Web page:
Posted 6th May 2019
At the end of March, White Rose Maths announced that we would be discontinuing our Year 1 mini assessments. Within our announcement, we explained the reasons for doing this. Our main reason stemmed from our belief that assessment for young children needs to happen in a variety of ways and the way that we had presented the assessments gave the impression of a more formal assessment in the style of a worksheet. Since then, we have been carefully considering how we can provide teachers with more child-friendly assessments that give Year 1 children the chance to demonstrate their understanding in their own ways.
We are now very excited to release our brand new mini assessment task slides for Year 1. These assessments still have the high-quality questions that they did before, however this time we feel the presentation makes their use more flexible and child friendly.
1. Ensure that all children have access to concrete resources to support understanding on each question. Give children chance to choose their own manipulatives as this will give you insight into how they think about and represent the concepts. Suggestions for manipulatives are given in the notes section below each question slide. Children may also choose to represent the questions pictorially.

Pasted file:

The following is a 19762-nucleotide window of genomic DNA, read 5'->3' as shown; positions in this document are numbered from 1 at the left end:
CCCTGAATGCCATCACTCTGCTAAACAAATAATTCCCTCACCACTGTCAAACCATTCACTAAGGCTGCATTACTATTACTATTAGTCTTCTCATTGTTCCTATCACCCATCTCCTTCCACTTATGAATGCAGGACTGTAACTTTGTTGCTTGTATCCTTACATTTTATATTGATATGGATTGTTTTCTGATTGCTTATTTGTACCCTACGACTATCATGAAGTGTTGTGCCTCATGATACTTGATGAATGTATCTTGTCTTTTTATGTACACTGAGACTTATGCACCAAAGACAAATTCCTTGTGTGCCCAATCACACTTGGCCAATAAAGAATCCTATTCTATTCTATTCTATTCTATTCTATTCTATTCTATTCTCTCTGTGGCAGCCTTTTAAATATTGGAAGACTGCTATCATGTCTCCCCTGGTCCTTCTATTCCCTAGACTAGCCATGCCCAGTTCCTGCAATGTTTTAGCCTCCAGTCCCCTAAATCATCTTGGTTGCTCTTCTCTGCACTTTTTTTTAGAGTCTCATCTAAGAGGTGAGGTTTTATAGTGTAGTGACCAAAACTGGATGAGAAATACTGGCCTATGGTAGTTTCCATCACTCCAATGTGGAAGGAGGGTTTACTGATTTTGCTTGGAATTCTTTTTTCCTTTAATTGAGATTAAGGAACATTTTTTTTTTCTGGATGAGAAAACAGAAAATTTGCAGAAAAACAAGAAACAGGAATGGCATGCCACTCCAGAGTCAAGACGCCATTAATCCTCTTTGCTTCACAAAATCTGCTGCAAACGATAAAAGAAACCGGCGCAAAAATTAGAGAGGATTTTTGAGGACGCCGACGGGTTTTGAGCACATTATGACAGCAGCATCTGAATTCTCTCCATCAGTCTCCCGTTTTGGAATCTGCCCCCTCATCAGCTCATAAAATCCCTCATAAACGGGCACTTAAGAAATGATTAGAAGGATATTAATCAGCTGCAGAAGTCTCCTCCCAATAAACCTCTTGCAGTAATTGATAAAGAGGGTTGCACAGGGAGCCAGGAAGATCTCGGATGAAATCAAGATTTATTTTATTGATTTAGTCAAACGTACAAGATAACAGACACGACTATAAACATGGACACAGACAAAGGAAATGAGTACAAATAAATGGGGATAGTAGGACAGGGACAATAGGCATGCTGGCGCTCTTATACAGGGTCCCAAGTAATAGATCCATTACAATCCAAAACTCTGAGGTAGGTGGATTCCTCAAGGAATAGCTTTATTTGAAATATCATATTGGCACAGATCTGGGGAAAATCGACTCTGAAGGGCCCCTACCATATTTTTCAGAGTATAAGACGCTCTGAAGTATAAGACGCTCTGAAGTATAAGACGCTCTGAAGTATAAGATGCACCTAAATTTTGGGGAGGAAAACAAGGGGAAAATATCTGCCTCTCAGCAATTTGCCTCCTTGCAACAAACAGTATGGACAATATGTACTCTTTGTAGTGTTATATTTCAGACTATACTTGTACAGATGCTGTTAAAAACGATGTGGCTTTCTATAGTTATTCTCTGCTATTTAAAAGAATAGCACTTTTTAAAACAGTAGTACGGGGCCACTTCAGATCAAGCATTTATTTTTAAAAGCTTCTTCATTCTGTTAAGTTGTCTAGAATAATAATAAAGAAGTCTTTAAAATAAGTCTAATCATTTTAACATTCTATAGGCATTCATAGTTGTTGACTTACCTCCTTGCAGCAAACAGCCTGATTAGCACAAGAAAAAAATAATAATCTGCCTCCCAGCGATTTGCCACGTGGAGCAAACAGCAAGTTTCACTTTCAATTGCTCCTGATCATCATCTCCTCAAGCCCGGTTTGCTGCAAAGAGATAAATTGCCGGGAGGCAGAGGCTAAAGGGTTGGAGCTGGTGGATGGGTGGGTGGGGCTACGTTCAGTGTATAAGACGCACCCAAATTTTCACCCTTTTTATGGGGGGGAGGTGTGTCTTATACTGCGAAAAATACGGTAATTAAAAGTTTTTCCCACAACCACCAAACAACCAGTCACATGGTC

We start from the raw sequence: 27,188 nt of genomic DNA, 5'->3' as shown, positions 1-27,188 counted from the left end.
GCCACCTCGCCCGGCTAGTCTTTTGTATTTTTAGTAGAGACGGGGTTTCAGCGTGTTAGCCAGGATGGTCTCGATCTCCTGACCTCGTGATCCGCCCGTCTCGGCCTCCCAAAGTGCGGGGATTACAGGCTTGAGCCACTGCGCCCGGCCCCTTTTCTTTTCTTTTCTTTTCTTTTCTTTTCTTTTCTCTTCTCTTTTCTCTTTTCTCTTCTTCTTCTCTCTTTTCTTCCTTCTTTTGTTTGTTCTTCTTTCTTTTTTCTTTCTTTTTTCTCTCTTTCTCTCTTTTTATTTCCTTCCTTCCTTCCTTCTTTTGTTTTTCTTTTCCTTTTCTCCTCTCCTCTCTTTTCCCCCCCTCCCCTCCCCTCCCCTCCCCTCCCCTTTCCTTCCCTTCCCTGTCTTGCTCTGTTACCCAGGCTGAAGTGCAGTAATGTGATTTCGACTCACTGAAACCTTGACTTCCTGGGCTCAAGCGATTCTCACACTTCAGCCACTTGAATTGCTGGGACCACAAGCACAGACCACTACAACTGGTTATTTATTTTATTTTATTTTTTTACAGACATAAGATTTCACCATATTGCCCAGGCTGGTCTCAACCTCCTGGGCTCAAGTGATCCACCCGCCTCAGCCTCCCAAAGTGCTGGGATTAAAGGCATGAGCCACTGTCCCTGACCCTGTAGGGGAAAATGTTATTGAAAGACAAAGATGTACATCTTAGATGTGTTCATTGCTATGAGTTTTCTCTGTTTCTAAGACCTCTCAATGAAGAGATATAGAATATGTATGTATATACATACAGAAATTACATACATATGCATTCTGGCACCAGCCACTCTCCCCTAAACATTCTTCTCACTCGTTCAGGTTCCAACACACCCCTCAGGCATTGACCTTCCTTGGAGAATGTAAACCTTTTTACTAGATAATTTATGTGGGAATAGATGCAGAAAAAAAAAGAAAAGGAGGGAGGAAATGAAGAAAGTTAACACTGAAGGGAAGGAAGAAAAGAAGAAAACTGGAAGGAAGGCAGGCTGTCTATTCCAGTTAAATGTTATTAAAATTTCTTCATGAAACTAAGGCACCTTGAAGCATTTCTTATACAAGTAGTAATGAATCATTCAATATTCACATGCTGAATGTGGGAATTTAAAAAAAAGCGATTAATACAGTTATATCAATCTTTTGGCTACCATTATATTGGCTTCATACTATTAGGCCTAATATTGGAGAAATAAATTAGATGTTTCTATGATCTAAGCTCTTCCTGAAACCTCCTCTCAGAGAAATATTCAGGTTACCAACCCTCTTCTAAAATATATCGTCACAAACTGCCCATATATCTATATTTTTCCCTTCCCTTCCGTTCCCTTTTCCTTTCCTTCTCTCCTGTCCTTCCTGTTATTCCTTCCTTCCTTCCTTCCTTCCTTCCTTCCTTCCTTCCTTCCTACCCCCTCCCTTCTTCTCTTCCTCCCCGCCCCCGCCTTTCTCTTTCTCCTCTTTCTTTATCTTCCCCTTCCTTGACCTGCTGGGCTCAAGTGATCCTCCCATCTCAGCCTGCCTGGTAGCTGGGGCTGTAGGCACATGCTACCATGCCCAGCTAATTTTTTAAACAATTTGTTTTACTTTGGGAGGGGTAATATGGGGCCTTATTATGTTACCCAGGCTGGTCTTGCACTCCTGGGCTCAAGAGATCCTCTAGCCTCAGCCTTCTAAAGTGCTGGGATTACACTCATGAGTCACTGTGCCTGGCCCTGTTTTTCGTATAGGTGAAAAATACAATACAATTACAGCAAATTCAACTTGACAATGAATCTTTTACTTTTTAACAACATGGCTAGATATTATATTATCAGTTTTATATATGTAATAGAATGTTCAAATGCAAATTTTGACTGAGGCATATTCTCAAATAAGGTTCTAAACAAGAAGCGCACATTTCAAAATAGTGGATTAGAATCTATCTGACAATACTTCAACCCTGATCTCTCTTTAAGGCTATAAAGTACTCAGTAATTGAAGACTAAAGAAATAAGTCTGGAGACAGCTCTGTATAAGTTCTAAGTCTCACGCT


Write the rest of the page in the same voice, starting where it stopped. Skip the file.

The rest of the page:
2. Carry out the questions in small groups or as a whole class. The questions are designed to stimulate mathematical thinking. Children need the chance to talk to their peers about the questions and the way that they have chosen to represent their answers. Looking at what’s the same and what’s different about how they have represented their answers will develop even more mathematical talk. Careful eavesdropping will help you assess each child’s understanding.
3. Enable or extend thinking by using the notes on each slide. To improve the assessments further, we have provided extra questions for the teacher to ask orally. The notes provide suggestions of concrete materials as well as extra questions to further the children’s thinking. The extra questions are often similar to the original question with a slight change. Encourage children to think what’s the same about the question and what’s different to help them consider how this will affect the answer. This supports children’s reasoning and deepens their thinking about concepts.
4. All children should have the opportunity to investigate the final question. We have chosen the final question as a more open ended activity to give children the chance to come up with multiple answers. Ensure that they have the opportunity to work in pairs or small groups to investigate the question and provide them with a range of resources to represent their thinking. When feeding back ideas, encourage the children to explain how they solved the problem and model their thinking.
We hope that our new mini assessment task slides will support Year 1 teachers in their classrooms. Assessment for learning is vital to support teachers in highlighting children’s strengths and gaps in understanding. The mini assessments are just one way to assess children’s understanding. Teachers can assess on a daily basis through observation, questioning and activities to provide a more accurate reflection of a child’s mathematical understanding. Finally, assessment should act as a tool to inform teachers about a child’s next steps in learning, not to form a judgement about their future attainment in maths. As always we welcome your feedback on this new resource.